Hide
        Suresh Srinivas added a comment -

        Dhruba, see my comments on what can be done in the longer run. I feel analysis of what are common names can be offline to reduce the load on NN. Also if you have ideas on doing it online, let me know.

        Show
        Suresh Srinivas added a comment - Dhruba, see my comments on what can be done in the longer run. I feel analysis of what are common names can be offline to reduce the load on NN. Also if you have ideas on doing it online, let me know.
        Hide
        Suresh Srinivas added a comment -

        For the above table, 448832 file names are used for ~47 million files. So instead of 47 million byte[], we should be able to 448832 byte[]. Assuming a file size of 10 bytes, this translated to 4.7GB for a namenode with heap size 40G.

        Show
        Suresh Srinivas added a comment - For the above table, 448832 file names are used for ~47 million files. So instead of 47 million byte[], we should be able to 448832 byte[]. Assuming a file size of 10 bytes, this translated to 4.7GB for a namenode with heap size 40G.
        Hide
        Jakob Homan added a comment -

        Build a tool to generate list names that is used more than 10 times from fsimage.

        Also, we don't actually have to build a separate tool, as the offline image viewer can quickly be extended to provide these numbers and generate the new file. The numbers above were generated from just a few lines in a new viewer.

        Show
        Jakob Homan added a comment - Build a tool to generate list names that is used more than 10 times from fsimage. Also, we don't actually have to build a separate tool, as the offline image viewer can quickly be extended to provide these numbers and generate the new file. The numbers above were generated from just a few lines in a new viewer.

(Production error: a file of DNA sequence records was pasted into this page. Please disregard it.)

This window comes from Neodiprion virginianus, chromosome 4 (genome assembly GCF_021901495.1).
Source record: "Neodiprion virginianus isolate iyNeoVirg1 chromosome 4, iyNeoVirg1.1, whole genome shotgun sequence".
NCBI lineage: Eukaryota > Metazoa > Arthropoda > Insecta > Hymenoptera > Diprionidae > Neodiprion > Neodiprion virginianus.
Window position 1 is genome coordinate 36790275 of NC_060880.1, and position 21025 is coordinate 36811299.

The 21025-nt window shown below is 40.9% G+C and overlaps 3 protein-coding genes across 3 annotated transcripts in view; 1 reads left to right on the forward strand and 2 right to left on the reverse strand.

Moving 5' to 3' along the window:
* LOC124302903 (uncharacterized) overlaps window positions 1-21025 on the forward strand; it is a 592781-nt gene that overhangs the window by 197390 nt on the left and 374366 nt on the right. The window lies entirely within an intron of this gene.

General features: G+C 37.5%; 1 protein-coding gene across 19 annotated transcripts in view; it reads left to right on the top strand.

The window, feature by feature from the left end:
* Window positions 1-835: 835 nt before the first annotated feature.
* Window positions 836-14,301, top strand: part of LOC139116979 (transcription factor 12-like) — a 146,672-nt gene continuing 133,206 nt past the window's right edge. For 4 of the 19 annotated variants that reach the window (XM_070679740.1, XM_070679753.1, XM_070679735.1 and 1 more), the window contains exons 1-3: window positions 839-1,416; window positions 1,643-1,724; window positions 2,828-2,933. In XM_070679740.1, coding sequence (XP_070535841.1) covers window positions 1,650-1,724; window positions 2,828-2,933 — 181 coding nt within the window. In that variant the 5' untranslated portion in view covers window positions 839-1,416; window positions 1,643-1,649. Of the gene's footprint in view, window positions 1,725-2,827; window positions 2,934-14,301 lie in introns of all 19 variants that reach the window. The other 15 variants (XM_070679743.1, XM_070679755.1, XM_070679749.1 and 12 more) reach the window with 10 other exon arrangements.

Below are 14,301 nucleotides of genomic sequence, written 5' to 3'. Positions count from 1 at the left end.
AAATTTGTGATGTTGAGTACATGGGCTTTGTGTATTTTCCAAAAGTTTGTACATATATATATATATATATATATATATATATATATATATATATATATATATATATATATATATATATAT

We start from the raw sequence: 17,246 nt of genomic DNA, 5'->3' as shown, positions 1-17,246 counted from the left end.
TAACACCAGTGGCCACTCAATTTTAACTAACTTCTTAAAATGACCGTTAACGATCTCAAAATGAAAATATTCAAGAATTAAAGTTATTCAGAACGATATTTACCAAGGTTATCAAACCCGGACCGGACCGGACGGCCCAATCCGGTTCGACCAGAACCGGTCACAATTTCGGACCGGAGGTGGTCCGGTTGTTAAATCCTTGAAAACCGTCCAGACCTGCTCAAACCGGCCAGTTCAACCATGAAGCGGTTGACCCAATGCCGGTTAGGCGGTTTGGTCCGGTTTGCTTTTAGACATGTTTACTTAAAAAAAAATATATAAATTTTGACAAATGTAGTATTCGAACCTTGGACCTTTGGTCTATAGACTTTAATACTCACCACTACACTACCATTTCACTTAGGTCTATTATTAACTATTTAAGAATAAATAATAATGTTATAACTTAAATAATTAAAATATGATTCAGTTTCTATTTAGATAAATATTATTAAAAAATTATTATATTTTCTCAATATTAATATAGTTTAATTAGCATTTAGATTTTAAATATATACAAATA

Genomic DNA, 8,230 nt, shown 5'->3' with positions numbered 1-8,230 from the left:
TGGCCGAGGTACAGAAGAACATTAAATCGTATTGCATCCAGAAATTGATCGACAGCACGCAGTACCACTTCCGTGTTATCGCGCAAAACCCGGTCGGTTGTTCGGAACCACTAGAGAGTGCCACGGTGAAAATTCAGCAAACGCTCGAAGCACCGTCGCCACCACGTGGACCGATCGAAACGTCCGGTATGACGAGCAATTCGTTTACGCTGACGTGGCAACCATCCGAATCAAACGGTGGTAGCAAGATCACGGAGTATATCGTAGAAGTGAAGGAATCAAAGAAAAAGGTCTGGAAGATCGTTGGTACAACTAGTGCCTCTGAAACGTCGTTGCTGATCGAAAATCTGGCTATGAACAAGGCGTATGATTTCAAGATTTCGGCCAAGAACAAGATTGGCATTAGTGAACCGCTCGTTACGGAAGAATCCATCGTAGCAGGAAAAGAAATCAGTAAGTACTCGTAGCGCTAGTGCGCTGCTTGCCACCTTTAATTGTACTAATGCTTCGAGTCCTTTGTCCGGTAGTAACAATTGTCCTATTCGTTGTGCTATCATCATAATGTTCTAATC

Hide
        Konstantin Shvachko added a comment -

        File names used > 100000 times 24

        What are the names of these 24 files? Do they fall under the proposed default pattern. How big is the noise if we use the default pattern.

        On the one hand I see the point of providing a generic approach for people to specify their own patterns.
        But I also agree with Dhruba that we need to optimize only for the top ten (or so) file names, which will give us 5% saving in the meta-data memory footprint. The rest should be ignored, it would be a wast of resources to optimize for the rest. Your approach 2 would be a move in this direction.

        So may be it would be useful to have a tool Jacob mentions (OIV-based), so that admins could run it offline on the image and get top N frequently used names, with an estimate how much space this saves. Then they will be able to formulate the reg exp. Otherwise, it is going to be a painful guessing game.